Sunday, October 2, 2011

"One Two Three" an Excellent Satire

It's no secret to those of you who read this blog, but James Cagney has recently shot up my list of favorite actors. His roles and different personas were often very complex. He was most famous for his "gangster" roles, but he often played gangsters who (although his character would NEVER admit it) may have a tough exterior, but his vulnerable side would often come through, albeit often in somewhat twisted ways. This film, written by Billy Wilder and released in 1961, was a departure for Cagney, but nonetheless, his portrayal was as brilliant as that of the other actors, and the script which they were given.

Cagney stars as C.R. "Mac" MacNamara, a Coca-Cola executive in charge of operations in West Berlin. Mac feels that he should be in London, as head of the entire European operation, whereas his wife Phyllis (Arlene Francis) feels he should take a nice executive position back at the home base in Atlanta. The back and forth between Cagney and Francis creates the first of the many hilarious conflicts of the film. His staff is very loyal. Perhaps too much so. With the exception of his beautiful secretary, his staff treats him as the dictator for whom they had previously worked. That would be a man named Adolf Hitler. This creates another hilarious wrinkle, one in which Mac makes no secret of his disdain for heel clicking, something that his assistant Schlemmer (Hans Lothar) doesn't seem to understand. Enter the largest (and prettiest) wrinkle of all. Her name is Scarlett Hazeltine (Pamela Tiffin), and she is the spoiled, somewhat dimwitted teenage daughter of Mac's boss, Wendell Hazeltine. Despite Mac's strict rules, Scarlett proceeds to do anything and everything she desires. When she disappears for days, Mac panics, fearing he may lose his job, and his hopes of advancement. When she returns, she's not alone. It turns out that during her outing, she has met and has intentions to marry a communist sympathizer named Otto (Horst Buchholz). Hilarity ensues and Mac and his staff attempt to stop the marriage before the arrival of the Hazeltines in Berlin.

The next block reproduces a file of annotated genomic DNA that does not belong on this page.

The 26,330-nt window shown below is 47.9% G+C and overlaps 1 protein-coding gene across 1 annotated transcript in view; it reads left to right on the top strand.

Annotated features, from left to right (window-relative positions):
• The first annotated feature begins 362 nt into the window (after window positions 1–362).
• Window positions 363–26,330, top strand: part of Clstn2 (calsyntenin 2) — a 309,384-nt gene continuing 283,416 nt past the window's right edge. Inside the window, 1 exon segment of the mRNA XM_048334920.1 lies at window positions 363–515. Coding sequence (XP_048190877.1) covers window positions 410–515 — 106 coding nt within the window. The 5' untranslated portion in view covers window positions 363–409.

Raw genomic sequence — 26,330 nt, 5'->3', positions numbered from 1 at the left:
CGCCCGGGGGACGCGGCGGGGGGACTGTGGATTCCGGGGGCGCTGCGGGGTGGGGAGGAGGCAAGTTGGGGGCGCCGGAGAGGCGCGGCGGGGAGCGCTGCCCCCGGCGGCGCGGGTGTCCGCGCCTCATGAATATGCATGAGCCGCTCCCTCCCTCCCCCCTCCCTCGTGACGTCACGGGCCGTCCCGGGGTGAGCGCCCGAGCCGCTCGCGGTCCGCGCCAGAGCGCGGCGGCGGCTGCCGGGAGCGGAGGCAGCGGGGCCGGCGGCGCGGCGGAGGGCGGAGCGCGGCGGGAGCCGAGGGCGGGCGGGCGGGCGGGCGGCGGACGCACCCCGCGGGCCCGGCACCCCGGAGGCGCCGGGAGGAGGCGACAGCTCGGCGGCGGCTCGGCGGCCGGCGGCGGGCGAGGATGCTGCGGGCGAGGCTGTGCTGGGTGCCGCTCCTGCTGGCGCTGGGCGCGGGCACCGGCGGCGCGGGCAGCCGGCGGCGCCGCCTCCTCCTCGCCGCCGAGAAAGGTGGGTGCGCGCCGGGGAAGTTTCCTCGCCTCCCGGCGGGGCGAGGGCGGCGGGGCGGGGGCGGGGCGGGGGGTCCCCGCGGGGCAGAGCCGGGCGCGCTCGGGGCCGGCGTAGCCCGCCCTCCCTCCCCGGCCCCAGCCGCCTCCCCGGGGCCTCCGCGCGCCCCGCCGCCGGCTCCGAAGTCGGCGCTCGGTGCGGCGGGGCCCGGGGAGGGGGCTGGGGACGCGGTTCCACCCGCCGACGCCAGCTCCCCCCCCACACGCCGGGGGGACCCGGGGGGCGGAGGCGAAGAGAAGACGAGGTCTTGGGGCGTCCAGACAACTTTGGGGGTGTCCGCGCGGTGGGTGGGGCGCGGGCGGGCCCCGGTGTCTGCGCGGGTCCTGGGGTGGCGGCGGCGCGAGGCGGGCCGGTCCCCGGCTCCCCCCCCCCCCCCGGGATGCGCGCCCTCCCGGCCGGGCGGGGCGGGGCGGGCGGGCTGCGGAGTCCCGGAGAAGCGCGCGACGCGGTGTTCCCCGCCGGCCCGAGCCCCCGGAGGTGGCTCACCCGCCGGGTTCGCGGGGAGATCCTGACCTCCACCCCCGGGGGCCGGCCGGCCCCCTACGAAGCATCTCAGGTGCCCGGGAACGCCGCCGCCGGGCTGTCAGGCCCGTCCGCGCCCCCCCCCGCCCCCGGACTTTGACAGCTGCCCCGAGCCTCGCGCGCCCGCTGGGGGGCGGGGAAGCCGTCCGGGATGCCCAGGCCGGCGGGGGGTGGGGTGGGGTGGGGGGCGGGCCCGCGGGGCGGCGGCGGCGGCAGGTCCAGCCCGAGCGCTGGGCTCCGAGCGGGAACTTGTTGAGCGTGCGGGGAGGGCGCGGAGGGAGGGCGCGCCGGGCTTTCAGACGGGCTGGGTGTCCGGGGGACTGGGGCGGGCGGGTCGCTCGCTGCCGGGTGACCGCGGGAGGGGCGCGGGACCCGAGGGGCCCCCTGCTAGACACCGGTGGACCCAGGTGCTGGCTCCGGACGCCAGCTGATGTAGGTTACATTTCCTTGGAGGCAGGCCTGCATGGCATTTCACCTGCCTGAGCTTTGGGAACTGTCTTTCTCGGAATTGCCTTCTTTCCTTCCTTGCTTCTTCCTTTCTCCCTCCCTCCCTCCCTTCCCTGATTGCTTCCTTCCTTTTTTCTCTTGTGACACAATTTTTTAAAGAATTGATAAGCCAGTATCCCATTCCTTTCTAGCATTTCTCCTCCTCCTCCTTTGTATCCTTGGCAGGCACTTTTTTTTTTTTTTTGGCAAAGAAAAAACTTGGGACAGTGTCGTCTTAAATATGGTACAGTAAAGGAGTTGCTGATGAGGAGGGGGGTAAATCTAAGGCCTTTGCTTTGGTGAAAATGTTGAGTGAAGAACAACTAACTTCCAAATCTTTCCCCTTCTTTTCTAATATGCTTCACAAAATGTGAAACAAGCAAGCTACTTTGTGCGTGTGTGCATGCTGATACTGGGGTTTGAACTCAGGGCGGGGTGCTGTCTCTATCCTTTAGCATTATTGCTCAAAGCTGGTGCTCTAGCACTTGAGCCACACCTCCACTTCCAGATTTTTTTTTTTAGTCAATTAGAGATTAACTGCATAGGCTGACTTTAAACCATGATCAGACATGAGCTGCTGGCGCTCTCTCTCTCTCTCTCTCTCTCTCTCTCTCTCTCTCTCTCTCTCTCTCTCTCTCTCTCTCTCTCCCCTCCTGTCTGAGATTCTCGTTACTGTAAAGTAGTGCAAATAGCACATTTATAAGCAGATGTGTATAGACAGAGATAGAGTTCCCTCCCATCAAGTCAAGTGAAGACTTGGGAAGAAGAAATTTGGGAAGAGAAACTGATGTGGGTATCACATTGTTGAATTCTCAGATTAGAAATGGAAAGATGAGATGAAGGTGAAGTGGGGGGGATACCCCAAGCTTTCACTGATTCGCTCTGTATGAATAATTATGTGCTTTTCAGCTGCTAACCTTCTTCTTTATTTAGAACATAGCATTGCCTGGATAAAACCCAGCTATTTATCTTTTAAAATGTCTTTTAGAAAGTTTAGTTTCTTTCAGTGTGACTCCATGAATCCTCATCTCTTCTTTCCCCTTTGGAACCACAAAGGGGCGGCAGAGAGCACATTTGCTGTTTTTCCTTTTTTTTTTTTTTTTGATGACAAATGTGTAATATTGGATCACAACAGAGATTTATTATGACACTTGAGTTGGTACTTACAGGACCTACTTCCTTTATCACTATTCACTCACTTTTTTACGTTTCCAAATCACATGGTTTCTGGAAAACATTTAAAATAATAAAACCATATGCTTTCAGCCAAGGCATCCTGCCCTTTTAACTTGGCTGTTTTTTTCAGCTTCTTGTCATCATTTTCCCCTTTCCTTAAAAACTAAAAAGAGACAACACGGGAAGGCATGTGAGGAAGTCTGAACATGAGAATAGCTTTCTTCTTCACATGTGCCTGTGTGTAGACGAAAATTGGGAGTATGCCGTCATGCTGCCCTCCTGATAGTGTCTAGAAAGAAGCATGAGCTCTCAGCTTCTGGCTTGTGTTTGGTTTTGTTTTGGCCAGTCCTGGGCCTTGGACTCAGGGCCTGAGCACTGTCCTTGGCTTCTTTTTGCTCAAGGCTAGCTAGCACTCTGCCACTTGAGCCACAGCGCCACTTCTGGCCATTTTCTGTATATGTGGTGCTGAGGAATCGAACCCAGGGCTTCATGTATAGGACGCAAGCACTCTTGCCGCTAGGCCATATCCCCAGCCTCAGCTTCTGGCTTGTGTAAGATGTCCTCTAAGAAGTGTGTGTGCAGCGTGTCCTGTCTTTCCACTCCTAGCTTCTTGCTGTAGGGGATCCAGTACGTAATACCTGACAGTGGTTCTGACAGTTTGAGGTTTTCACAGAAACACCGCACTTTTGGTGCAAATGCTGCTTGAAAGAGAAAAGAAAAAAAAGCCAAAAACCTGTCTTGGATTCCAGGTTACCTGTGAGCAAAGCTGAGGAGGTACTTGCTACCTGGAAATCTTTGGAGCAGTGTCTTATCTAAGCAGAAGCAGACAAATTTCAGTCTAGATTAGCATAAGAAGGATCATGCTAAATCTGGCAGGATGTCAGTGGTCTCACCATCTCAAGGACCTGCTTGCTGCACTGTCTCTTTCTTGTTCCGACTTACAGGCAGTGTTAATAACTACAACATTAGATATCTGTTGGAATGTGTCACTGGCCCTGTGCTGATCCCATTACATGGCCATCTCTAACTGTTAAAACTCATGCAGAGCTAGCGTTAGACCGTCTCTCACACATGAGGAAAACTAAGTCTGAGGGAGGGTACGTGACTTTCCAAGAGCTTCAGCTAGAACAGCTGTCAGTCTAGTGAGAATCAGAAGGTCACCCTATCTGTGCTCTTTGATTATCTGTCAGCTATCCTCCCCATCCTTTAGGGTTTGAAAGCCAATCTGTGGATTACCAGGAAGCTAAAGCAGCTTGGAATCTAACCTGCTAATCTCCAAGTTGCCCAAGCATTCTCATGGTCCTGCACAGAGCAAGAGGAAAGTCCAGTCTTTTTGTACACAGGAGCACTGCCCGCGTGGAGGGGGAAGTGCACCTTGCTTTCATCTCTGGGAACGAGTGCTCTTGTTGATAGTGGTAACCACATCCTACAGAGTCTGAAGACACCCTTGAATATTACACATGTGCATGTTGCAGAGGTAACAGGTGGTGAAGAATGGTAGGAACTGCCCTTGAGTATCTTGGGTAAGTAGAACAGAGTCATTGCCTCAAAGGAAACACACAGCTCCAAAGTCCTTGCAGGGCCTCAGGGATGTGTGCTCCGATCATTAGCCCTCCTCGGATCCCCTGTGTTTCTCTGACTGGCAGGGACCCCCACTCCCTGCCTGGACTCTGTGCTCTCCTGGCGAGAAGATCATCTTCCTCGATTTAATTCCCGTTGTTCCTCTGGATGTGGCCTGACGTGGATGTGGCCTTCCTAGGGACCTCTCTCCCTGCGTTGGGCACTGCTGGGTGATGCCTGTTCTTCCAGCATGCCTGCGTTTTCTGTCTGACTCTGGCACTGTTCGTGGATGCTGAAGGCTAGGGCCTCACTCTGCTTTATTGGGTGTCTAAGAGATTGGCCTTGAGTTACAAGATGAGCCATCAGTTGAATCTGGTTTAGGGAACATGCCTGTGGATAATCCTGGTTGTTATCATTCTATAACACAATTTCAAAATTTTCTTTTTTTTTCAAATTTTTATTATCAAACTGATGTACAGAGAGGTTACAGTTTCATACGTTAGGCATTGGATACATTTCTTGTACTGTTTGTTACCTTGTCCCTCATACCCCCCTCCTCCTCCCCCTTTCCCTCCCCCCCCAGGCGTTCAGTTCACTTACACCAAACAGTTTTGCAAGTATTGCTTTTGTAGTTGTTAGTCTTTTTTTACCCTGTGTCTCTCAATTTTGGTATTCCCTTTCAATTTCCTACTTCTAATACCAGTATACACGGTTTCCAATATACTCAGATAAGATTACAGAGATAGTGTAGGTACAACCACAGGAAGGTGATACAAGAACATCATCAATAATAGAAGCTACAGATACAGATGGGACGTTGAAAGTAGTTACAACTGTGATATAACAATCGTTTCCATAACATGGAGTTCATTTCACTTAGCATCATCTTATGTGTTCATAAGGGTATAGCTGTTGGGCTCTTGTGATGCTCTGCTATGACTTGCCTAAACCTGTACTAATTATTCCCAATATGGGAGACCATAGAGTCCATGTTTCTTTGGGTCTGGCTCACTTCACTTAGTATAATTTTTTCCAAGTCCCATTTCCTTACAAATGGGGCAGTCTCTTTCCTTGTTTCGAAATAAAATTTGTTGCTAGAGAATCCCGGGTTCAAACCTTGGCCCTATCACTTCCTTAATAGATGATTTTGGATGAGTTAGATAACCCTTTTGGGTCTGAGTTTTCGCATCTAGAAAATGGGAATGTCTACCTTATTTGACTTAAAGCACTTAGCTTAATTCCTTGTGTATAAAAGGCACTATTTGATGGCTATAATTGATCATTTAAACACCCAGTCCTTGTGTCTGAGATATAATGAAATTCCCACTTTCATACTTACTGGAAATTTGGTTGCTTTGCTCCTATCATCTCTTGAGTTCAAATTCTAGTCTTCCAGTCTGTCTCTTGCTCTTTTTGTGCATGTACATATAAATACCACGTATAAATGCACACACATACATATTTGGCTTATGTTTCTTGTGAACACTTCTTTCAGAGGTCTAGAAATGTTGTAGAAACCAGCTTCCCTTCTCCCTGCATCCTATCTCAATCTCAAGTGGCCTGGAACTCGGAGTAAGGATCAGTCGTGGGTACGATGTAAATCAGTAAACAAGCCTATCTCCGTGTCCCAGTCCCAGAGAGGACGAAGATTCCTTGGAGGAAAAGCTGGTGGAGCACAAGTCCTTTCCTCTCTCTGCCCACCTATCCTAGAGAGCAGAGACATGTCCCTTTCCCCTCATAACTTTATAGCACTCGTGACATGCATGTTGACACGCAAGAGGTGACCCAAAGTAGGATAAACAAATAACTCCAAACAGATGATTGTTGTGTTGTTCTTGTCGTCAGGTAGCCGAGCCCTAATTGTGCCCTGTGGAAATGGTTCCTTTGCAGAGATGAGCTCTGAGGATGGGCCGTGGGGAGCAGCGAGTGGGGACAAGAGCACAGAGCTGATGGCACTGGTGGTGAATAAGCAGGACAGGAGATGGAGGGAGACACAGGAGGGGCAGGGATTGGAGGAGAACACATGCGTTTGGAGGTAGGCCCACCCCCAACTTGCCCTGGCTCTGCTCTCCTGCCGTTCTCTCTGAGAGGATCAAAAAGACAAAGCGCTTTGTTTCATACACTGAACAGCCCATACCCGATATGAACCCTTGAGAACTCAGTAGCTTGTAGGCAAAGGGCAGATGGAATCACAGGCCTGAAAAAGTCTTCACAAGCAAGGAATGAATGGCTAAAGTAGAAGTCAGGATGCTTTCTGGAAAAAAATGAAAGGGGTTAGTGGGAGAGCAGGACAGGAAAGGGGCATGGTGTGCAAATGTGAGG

This is one of my absolute favorite new films (new to me, that is). Billy Wilder was a master at very sophisticated, dry and sharp humor. This film has plenty of that. And this was an excellent vehicle for Cagney because, even in his gangster films, he had a very dry and sarcastic wit that translated beautifully into doing a straight comedic film. And while Scarlett may APPEAR to be dimwitted, well, as they say, appearances can be deceiving. The fast pace of the writing in this film, going from joke to joke so fast, your head will spin, was pulled off by every single actor in the film with great aplomb. It's almost absurd that a teenager would have such a large vocabulary when she's trying to convince a parental figure that marrying a man, and a communist at that, is the right thing to do. But it's the absurdity of the film's subject matter, not to mention the ability of each actor in the film to deliver their lines as if they were ordering a cup of coffee, that makes the film so brilliant.

As you may be able to tell, I LOVED this film. It's humor was dry, witty and sarcastic, which is right up my alley. Don't get me wrong. I absolutely love a film full of fart jokes and potty humor as much as the next guy. But every once and awhile, I need a break from all the gas and pratfalls to actually expand my mind and be entertained at the same time. This film is fantastic and HIGHLY recommended.

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